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High Bitrate/sample rate lossless codec tests

Greetings,

This is my first post, so be gentle with me. 

I am curious if anyone in this forum has done listening tests with different lossless codecs using high resolution 24/96, 24/192 pcm files? What were your findings?

I am also very curious about any comparisons that have been made between the DTS lossless codec and the Dolby True HD (MLP) lossless codec. Anyone have any listening experience with these puppies?

Has anyone actually listened to a download from MusicGiants? They max out a 1080 kbps and claim "lossless", CD's are 1480 kbps. What am I missing here?

Thank you,

JW

High Bitrate/sample rate lossless codec tests

Reply #1
Doing listening tests for lossless codecs is a futile idea. If there were any differences it would most likely have to do with the decoder and not the file itself. Lossless files are identical to the original waveforms when decoded.

I don't know about DTS v.s. MLP, but I'm sure someone here might be able to give you a rundown or you could try a google search on the subject.

MusicGiants offers WMA DRM Enabled Lossless files. The files are not all 1080kbps, that's probably an average or something. When they say they are lossless they mean that only unnecessary information is discarded. All of the original coded file can be rebuilt without losing information from a decoded lossless file. And IIRC Redbook CD Audio is 1411kbps.

High Bitrate/sample rate lossless codec tests

Reply #2
IMHO, FLAC lacks detail and has a narrow soundstage. APE is better, but many find it's sound excessively warm. Wavpack is by far the best, it's sound is highly detailed, the blackness between notes reproduced with razor sharp detail, the air surrounding the instruments filling the room, or something!



Oh, and you might want to read TOS# 8... 

And if you simply don't understand what "lossless" means, try http://en.wikipedia.org/wiki/Lossless

High Bitrate/sample rate lossless codec tests

Reply #3
I think the OP meant something like abxing 24/96 vs 16/44..
wavpack 4.8 -b256hx6c


High Bitrate/sample rate lossless codec tests

Reply #5
Quote
I am also very curious about any comparisons that have been made between the DTS lossless codec and the Dolby True HD (MLP) lossless codec. Anyone have any listening experience with these puppies?


Yes, in fact I was just reading about that. Both companies are trying very hard to tator to audiophiles, while enforcing watermarking to the nth degree.  I don't see what the difference is? they are both lossless does it matter? if we are discussing the objective differences on a technical level then maybe, other than that 
budding I.T professional

High Bitrate/sample rate lossless codec tests

Reply #6
zen-infinity> you should take a look on this.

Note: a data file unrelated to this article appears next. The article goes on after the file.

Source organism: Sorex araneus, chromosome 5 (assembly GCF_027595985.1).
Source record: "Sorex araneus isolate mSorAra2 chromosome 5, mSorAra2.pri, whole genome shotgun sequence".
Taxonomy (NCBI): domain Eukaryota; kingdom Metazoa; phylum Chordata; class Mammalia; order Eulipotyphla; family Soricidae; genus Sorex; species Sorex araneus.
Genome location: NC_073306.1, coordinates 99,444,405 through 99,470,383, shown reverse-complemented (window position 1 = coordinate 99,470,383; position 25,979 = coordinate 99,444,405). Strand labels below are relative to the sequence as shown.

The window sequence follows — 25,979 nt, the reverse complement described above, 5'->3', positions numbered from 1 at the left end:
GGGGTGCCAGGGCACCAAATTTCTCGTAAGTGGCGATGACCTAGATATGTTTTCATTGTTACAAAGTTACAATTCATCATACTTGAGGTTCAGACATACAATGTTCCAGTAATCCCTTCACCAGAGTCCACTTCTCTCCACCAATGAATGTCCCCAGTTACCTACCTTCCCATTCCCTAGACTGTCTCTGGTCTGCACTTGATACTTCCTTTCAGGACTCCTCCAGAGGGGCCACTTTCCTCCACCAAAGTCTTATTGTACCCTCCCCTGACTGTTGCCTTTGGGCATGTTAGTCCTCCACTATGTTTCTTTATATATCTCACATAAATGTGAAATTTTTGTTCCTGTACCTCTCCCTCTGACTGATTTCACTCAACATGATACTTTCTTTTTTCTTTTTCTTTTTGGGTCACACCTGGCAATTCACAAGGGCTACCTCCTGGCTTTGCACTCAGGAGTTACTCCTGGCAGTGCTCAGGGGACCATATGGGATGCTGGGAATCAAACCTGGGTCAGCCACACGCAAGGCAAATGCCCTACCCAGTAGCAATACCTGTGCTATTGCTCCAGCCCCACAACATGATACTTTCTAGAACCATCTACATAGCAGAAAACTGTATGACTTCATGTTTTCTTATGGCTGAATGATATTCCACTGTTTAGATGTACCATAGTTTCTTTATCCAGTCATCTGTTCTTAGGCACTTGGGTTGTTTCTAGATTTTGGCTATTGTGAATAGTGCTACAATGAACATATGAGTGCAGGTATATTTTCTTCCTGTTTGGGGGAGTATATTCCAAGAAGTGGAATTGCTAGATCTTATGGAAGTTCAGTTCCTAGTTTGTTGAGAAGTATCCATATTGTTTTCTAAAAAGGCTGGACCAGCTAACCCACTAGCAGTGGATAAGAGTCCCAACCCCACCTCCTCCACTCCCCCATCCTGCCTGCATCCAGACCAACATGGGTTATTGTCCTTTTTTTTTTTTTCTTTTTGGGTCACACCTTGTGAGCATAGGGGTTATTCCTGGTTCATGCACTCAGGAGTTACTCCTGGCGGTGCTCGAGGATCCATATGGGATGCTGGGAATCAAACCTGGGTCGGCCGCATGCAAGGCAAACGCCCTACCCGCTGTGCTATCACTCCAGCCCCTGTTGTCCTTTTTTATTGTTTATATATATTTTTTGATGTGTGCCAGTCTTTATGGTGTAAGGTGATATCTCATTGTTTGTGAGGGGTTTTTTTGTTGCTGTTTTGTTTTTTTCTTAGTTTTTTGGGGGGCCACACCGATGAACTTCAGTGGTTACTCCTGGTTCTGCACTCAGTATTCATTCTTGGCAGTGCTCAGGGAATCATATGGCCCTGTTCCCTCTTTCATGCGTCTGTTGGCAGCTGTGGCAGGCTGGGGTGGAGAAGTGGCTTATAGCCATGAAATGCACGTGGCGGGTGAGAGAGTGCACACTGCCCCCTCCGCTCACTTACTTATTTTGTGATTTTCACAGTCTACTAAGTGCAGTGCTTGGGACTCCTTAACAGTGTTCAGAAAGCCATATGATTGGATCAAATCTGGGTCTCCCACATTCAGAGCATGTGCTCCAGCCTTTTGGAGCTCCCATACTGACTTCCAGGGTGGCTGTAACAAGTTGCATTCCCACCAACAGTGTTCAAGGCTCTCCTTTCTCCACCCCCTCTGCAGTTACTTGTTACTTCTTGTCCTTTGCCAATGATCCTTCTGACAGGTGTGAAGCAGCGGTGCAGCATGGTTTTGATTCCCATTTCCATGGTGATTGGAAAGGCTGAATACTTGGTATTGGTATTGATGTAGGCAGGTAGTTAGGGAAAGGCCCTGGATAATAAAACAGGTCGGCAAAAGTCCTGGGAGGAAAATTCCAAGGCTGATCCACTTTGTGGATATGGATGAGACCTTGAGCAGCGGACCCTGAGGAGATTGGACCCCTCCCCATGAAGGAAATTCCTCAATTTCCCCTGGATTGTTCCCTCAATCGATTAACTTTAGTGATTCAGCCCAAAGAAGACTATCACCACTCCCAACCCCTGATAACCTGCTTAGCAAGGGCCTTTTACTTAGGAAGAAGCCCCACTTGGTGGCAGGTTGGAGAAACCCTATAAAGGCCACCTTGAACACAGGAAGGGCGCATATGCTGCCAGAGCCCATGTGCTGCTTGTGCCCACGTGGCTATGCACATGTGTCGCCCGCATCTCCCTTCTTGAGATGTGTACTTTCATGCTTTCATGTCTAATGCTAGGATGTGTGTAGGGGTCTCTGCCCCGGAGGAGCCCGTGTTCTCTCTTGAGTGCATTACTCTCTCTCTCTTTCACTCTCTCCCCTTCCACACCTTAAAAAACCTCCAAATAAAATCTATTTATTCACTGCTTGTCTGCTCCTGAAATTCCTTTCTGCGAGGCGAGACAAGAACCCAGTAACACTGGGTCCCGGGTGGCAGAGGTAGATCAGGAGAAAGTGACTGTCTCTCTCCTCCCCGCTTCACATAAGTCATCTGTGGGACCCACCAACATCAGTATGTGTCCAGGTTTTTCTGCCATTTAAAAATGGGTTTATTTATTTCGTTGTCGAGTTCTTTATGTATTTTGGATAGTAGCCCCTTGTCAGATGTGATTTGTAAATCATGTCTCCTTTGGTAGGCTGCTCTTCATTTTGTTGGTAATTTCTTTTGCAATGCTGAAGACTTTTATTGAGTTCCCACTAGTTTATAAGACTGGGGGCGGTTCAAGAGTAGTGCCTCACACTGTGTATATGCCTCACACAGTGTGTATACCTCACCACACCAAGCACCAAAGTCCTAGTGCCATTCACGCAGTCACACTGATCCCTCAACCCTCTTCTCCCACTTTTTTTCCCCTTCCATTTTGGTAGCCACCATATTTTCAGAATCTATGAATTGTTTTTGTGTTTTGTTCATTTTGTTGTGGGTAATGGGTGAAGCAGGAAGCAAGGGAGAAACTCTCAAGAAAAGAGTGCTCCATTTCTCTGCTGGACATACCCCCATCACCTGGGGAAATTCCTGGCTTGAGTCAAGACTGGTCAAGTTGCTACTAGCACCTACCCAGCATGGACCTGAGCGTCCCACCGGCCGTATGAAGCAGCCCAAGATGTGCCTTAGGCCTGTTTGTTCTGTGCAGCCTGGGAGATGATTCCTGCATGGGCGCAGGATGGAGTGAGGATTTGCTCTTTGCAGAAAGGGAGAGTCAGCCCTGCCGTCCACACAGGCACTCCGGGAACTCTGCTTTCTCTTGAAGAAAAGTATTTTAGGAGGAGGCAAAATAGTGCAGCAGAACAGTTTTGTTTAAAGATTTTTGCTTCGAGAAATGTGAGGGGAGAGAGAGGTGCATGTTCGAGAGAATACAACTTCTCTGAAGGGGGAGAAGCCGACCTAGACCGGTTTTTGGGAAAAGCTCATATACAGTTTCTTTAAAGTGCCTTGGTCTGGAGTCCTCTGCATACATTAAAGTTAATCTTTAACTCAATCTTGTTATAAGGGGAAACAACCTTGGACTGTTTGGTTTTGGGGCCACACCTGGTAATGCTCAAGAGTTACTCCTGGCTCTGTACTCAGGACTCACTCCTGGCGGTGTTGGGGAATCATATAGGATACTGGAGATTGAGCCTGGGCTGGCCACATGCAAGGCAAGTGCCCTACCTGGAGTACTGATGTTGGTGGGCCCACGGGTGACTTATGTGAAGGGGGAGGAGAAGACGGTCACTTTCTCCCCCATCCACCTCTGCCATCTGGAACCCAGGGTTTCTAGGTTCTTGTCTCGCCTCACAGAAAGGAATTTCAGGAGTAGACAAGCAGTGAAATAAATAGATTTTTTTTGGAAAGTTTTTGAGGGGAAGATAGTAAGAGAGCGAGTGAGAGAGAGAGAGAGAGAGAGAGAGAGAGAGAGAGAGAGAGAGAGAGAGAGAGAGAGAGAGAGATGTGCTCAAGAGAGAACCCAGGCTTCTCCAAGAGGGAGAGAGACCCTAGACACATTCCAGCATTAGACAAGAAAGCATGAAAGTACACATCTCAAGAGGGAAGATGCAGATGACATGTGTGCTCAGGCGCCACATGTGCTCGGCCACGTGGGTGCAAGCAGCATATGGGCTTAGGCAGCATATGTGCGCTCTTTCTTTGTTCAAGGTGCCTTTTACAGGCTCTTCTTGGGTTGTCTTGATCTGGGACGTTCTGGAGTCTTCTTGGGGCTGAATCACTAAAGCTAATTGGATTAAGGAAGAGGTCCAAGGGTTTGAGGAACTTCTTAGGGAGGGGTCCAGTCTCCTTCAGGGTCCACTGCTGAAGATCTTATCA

Quote
For the group of people who participated (21 useful responses), the 9-bit and 11-bit files were the only ones audibly different from the 16-bit files. The 13-bit file was not audibly different from the two 16-bit files (...)
.

If people have trouble (i.e. failed) to ABX 13 bit vs 16 bit file, it's unlikely that they can perform a positive comparison between 16 bit and 24 bit material.

For high frequencies or sampling rate, the situation is even worse: 22050 Hz contents seem to be perfect to all people.

High Bitrate/sample rate lossless codec tests

Reply #7
Quote
IMHO, FLAC lacks detail and has a narrow soundstage. APE is better, but many find it's sound excessively warm. Wavpack is by far the best, it's sound is highly detailed, the blackness between notes reproduced with razor sharp detail, the air surrounding the instruments filling the room, or something!



There seems to be a lot of differening opinions here. Unless you are playing around with me, it seems that you are the only person with actual listening experience with different lossless codecs.

What playback system is your reference? To what do you attribute the reason why you can hear these differences and yet some of the other posters can't hear between 128kps codecs?

Again, unless you are just playing around; the difference in lossless codecs that you are finding is highly disturbing. The artifacts you speak of begs the question of why? Why is the sound changing? I assume bit for bit verification is done on the back end and everything matches up with the original file?


Oh, and you might want to read TOS# 8... 

And if you simply don't understand what "lossless" means, try http://en.wikipedia.org/wiki/Lossless
[a href="index.php?act=findpost&pid=352757"][{POST_SNAPBACK}][/a]

High Bitrate/sample rate lossless codec tests

Reply #8
Quote
There seems to be a lot of differening opinions here. Unless you are playing around with me, it seems that you are the only person with actual listening experience with different lossless codecs.